The case of Harris v. Leikin Group Inc. provides another illustration of the messy, and costly, fallout that can occur when there is a dispute within a successful family business.
The Leikin Group was founded by Harry Leikin (now deceased), the grandfather of the protagonists in the Harris litigation. Harry Leikin had 11 grandchildren, each of whom received an equal amount of common shares in the family company. As time went on, discord grew among the grandchildren – little trust or cooperation existed among the group. A group of 8 grandchildren wished to sell their shares. The remaining 3 grandchildren wished to carry on and grow the business. Negotiations ensued for the 8 grandchildren to be bought out.
The primary asset of the Leikin Group was College Square – a big box shopping complex in Ottawa. A key point of the negotiations was the determination of a valuation of College Square.
Negotiations between the parties was characterized by bitterness and distrust. Ultimately the parties determined that College Square would be valued at $60 million. This figure was negotiated between the parties and not based on any appraisal or other determination of fair market value.
During the course of negotiations, the selling shareholders were aware that the non-selling shareholders might subsequently cause the company to sell a stake in College Square in order to help finance the cost of the share redemption. The selling shareholders were concerned that such a sale might be based on a valuation of College Square in excess of $60 million. The selling shareholders asked that they be granted tag-along rights as part of the share redemption deal so that they would be allowed to participate in any upside, should such a sale occur above a $60 million valuation. The non-selling shareholders refused. The selling shareholders accepted this refusal and proceeded with the share redemption based on a valuation of $60 million for College Square.
Some time after the parties came to terms on the share redemption, the non-selling shareholders sold a 50% equity stake in College Square to a third party based on a valuation of $78.8 million.
After finding out about the third-party College Square transaction, six of the eight selling shareholders commenced a lawsuit against a multitude of parties connected to the Leikin Group, including the three non-selling shareholders and various professional advisors to the three non-selling shareholders. The central claim was that the non-selling shareholders and their advisors knew several months before the share redemption agreement closed that the third party was willing to buy a share of College Square based on a valuation of at least $70 million. The primary legal theory was that the non-selling shareholders breached a fiduciary duty owed to the selling shareholders.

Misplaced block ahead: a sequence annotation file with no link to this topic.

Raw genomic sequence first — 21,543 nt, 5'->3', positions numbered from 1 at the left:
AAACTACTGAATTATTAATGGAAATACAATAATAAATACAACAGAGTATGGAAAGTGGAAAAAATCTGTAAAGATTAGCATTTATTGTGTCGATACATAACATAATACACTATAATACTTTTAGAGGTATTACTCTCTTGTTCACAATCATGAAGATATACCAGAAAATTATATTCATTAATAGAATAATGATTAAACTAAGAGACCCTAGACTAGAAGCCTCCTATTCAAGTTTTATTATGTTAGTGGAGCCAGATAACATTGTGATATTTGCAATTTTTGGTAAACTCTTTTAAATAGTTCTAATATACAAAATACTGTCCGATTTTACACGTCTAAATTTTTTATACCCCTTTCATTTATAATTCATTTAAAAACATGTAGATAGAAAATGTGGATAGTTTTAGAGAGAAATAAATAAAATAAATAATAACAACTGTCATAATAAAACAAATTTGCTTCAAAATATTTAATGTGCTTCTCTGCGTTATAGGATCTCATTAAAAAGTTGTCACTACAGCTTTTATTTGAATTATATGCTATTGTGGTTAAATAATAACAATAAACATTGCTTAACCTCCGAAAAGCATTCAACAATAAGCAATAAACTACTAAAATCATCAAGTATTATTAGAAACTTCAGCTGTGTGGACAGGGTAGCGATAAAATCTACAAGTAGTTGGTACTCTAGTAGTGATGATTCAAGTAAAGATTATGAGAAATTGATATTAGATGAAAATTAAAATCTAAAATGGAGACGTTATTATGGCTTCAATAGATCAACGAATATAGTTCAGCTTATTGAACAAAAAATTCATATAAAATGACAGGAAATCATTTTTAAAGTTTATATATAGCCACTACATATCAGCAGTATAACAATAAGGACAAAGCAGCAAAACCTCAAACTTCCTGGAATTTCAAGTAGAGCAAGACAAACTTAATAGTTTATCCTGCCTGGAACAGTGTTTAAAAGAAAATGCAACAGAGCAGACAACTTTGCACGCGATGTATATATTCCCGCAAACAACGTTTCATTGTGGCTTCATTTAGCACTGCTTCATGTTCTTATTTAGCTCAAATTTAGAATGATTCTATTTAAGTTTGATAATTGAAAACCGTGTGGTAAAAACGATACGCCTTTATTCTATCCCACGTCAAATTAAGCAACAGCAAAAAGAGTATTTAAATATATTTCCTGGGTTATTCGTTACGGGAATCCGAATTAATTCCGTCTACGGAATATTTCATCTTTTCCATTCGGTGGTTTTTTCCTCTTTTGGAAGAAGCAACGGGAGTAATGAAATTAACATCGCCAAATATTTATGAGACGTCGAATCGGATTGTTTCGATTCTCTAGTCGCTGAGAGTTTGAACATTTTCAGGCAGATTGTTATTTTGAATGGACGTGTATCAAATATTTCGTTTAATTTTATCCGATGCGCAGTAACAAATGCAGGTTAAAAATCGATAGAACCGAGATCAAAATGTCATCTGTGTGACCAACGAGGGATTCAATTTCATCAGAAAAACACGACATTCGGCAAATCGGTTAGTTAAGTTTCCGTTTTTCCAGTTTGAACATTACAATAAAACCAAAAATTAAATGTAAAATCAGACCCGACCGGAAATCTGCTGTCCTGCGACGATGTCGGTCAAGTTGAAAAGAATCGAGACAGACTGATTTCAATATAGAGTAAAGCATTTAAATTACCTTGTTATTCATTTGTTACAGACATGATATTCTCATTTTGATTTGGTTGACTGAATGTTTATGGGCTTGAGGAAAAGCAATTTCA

The trial judge held, and the Court of Appeal agreed, that the non-selling shareholders did not owe a fiduciary duty to the selling shareholders.
Generally speaking, a fiduciary duty is a duty of good faith, trust, confidence, and candor. Fiduciary duties generally arise in situations where there is a relationship of vulnerability where the fiduciary has undertaken to act in the best interests of the beneficiary.
In upholding the trial judge’s refusal to find the existence of a fiduciary duty, the Court of Appeal noted the explicitly adversarial nature of the negotiation process, and the fact that the selling shareholders entered into a share redemption agreement in spite of the non-selling shareholders’ refusal to grant them tag-along rights. On the evidence, the selling shareholders were not expecting the non-selling shareholders to protect their interests in the negotiations. In these circumstances, the Court of Appeal held, the trial judge quite properly rejected the claims of breach of fiduciary duty.
The Court of Appeal also upheld the trial judge’s finding of fact that there was no evidence that there was a “bought deal” with the equity investor during the time the share redemption transaction was being negotiated in any event – a key plank of the selling shareholders’ case. However, even if there had been a bought deal in place, it is certainly open to debate whether this could have grounded a fiduciary duty given the findings made by the trial judge and the Court of Appeal as to the nature of the relationship and the tenor of the negotiations between the parties.
The selling shareholders’ claim against the various professional advisors also failed. These claims sounded in knowing assistance of a breach of fiduciary duty. Since there was no underlying breach of fiduciary duty, these claims could not succeed.
The selling shareholders were ordered to pay the various defendants $2.5 million for the costs of the trial, and $235,000 for the costs of the appeal.